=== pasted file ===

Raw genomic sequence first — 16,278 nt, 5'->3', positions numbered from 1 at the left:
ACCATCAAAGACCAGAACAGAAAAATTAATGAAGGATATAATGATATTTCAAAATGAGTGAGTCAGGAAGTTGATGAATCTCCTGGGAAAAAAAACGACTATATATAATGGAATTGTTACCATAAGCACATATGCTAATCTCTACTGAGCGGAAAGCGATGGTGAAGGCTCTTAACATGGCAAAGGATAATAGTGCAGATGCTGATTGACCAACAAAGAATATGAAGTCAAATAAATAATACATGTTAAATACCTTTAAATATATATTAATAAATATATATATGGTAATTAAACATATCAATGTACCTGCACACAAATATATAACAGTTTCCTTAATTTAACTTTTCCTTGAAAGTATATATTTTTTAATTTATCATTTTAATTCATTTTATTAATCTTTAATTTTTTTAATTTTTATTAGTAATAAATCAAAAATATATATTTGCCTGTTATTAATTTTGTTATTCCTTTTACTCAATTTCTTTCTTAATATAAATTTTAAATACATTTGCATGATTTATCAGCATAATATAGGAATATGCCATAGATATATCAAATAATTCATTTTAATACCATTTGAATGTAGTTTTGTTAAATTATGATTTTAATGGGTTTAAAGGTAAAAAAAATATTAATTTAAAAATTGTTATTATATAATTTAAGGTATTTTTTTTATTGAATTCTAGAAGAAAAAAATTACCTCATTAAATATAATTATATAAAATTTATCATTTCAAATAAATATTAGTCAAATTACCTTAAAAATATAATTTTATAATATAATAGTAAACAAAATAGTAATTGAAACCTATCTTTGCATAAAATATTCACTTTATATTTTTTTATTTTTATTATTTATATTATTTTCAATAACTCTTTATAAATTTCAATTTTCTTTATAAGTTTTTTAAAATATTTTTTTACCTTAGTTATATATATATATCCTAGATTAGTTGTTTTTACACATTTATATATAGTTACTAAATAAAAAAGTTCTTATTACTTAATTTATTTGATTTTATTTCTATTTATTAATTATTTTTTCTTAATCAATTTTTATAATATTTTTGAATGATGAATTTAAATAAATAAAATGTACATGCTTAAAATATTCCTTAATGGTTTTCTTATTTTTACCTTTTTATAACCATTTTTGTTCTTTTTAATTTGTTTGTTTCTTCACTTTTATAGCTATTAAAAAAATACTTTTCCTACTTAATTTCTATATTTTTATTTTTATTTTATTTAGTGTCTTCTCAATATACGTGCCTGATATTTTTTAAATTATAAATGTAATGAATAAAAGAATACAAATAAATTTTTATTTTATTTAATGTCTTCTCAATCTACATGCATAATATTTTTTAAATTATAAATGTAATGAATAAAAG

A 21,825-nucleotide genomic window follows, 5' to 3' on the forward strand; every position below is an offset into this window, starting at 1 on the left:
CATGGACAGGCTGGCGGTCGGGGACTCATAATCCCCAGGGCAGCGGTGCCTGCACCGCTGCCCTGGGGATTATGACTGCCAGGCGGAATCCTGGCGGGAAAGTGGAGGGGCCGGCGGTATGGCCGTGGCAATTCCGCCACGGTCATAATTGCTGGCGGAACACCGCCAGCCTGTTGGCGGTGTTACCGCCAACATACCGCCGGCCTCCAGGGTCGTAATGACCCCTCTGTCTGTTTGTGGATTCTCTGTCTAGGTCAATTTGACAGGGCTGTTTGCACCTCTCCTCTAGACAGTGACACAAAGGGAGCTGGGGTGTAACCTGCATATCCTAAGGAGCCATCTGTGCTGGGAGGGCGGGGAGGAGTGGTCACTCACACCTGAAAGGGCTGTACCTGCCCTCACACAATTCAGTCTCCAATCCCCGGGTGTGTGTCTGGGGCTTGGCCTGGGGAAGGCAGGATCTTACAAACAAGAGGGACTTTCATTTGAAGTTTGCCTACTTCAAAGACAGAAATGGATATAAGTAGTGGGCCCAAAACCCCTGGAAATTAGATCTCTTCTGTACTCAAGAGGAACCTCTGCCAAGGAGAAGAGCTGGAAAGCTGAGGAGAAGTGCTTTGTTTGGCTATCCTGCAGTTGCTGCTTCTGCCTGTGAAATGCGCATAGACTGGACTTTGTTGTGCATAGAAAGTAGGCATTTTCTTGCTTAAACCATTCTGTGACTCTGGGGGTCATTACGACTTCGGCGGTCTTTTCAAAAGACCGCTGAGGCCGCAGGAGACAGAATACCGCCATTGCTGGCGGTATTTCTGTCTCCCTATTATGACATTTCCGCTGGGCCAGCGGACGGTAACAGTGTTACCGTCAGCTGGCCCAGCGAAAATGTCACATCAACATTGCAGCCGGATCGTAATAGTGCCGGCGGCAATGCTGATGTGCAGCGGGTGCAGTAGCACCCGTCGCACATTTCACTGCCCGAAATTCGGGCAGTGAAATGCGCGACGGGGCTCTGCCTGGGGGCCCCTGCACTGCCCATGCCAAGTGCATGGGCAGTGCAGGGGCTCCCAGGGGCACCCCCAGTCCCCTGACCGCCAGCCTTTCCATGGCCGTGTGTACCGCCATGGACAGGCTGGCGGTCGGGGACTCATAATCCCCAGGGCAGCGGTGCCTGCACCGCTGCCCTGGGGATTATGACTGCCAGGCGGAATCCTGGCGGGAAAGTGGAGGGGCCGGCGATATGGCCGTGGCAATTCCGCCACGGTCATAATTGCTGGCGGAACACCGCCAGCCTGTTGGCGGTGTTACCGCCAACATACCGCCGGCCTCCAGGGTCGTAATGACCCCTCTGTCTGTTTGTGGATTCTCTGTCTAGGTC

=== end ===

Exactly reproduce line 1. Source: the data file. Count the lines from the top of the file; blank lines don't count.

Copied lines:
Raw genomic sequence first — 16,278 nt, 5'->3', positions numbered from 1 at the left: